While many celebrated tearful reunions with elderly loved ones, some children will have to wait longer to see their grandparents.
Rest home provider Ryman Healthcare has introduced strict new visiting rules under Covid-19 alert level 2 saying they remain cautious about social distancing and contact.
The company sent a newsletter out to all of its residents' families earlier this week outlining its new safety measures, including no children under 12 being allowed to visit and temperature checks on entry.
One visitor at a time was preferred, but no more than two people per resident were allowed to pop in. Visiting times were also being restricted to 30 minutes and were only allowed in residents' bedrooms, the newsletter said.
A Ryman Healthcare spokesman said the reason for under 12 restriction was because they were all about social distancing, and this was harder to control with younger kids.
The decision was based on independent advice from Ben Harris, a microbiologist and infection control specialist; Dr Doug Wilson, a researcher and ageing specialist; University of Otago gerontologist Professor Tim Wilkinson as well as our clinical governance committee, which includes our chairman Dr David Kerr, the spokesman said.
It comes after at least five Covid-19 clusters have been linked aged care facilities.
Since the outbreak of coronavirus at five rest homes - two in Christchurch, two in Auckland and one in Hamilton - the Ministry of Health has ordered all district health boards to audit rest home processes and aged residential care facility processes – and as part of that.
Christchurch rest home Rosewood had eleven deaths making it the deadliest cluster in New Zealand. Canterbury DHB is doing its own review into Rosewood but only once it is operating again as an independent facility.
The Ryman Healthcare newsletter - signed by the provider's chief executive Gordon MacLeod and chief operations manager Cheyne Chalmers - said they were absolutely delighted that the Government was moving the country to alert level 2, which would mean many would be able to visit their loved ones again.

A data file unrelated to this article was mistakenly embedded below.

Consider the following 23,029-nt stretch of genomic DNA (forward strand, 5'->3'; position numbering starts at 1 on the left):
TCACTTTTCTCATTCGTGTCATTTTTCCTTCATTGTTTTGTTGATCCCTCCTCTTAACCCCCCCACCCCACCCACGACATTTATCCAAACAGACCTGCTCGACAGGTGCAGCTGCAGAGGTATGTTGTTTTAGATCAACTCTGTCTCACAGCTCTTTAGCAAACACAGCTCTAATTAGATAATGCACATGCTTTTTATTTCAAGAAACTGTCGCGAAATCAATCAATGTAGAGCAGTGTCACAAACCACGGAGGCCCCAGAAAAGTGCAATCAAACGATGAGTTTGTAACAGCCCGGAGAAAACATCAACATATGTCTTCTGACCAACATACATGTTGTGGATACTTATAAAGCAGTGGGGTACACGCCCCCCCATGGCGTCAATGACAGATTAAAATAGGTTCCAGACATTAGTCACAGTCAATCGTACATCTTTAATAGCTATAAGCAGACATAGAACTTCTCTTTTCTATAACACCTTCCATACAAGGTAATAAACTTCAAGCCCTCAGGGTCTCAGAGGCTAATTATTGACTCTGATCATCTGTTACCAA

He said about 700 half hour visits had been arranged in the first day – "there were a lot of tearful reunions."
But they said they needed to remain vigilant because Covid-19 continued to be a threat to health.
"While it is great to be open for visitors again, these visits won't be like the ones you're used to.
"For the safety of your loved ones, and all the other residents and staff they share their home with, they simply can't be."
Visiting rules are:
• Visiting hours are from 10.45am and 7pm daily, and will be by appointment.
• We would prefer one visitor at a time, but we are allowing a maximum of two visitors seeing a resident. Visits are for 30 minutes.
• No children aged under 12 can visit.
• Visitors must be well.
• Visitors will meet the resident in their room.
• Visitors will be given a temperature check, sign a declaration, and be provided with a face mask which must be worn during the entire visit.
• Social distancing rules will apply, we recommend you maintain at least a 2-metre distance.
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They said hugging and kissing loved ones, especially after a long absence, was the most natural thing in the world.
"We're asking you to please resist that urge, though, for one simple reason: it's what the virus wants us to do.
"Covid-19 thrives on close physical proximity. By denying the virus this chance to spread, you are helping keep the people most vulnerable to infection safe.
"People can be infected with Covid-19 and not have any symptoms, so if we all behave like we do have it, we will stop its spread."